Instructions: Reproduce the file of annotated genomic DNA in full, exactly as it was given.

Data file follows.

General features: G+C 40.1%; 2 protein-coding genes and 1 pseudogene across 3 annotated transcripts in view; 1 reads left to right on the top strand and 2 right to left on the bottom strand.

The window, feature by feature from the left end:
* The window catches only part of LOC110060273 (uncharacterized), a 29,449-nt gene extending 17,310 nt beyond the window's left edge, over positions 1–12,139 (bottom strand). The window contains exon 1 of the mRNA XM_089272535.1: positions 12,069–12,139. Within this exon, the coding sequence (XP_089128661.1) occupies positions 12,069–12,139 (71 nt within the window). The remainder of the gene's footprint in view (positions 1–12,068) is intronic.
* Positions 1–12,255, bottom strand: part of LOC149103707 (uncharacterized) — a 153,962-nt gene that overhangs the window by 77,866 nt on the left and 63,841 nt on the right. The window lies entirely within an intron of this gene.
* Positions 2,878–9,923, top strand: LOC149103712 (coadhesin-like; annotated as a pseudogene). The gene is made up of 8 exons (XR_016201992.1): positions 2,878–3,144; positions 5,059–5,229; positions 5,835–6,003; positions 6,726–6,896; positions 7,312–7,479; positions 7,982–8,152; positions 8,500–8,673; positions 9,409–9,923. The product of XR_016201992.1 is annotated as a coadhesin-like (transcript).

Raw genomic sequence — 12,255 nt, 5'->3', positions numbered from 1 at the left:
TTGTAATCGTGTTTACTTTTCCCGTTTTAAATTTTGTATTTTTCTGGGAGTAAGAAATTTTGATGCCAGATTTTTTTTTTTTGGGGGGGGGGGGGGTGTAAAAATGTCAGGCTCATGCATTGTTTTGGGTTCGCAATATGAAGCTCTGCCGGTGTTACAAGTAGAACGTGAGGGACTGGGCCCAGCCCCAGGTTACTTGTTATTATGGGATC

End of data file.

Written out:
General features: G+C 40.1%; 2 protein-coding genes and 1 pseudogene across 3 annotated transcripts in view; 1 reads left to right on the top strand and 2 right to left on the bottom strand.

The window, feature by feature from the left end:
* The window catches only part of LOC110060273 (uncharacterized), a 29,449-nt gene extending 17,310 nt beyond the window's left edge, over positions 1–12,139 (bottom strand). The window contains exon 1 of the mRNA XM_089272535.1: positions 12,069–12,139. Within this exon, the coding sequence (XP_089128661.1) occupies positions 12,069–12,139 (71 nt within the window). The remainder of the gene's footprint in view (positions 1–12,068) is intronic.
* Positions 1–12,255, bottom strand: part of LOC149103707 (uncharacterized) — a 153,962-nt gene that overhangs the window by 77,866 nt on the left and 63,841 nt on the right. The window lies entirely within an intron of this gene.
* Positions 2,878–9,923, top strand: LOC149103712 (coadhesin-like; annotated as a pseudogene). The gene is made up of 8 exons (XR_016201992.1): positions 2,878–3,144; positions 5,059–5,229; positions 5,835–6,003; positions 6,726–6,896; positions 7,312–7,479; positions 7,982–8,152; positions 8,500–8,673; positions 9,409–9,923. The product of XR_016201992.1 is annotated as a coadhesin-like (transcript).

Raw genomic sequence — 12,255 nt, 5'->3', positions numbered from 1 at the left:
TTGTAATCGTGTTTACTTTTCCCGTTTTAAATTTTGTATTTTTCTGGGAGTAAGAAATTTTGATGCCAGATTTTTTTTTTTTGGGGGGGGGGGGGGTGTAAAAATGTCAGGCTCATGCATTGTTTTGGGTTCGCAATATGAAGCTCTGCCGGTGTTACAAGTAGAACGTGAGGGACTGGGCCCAGCCCCAGGTTACTTGTTATTATGGGATC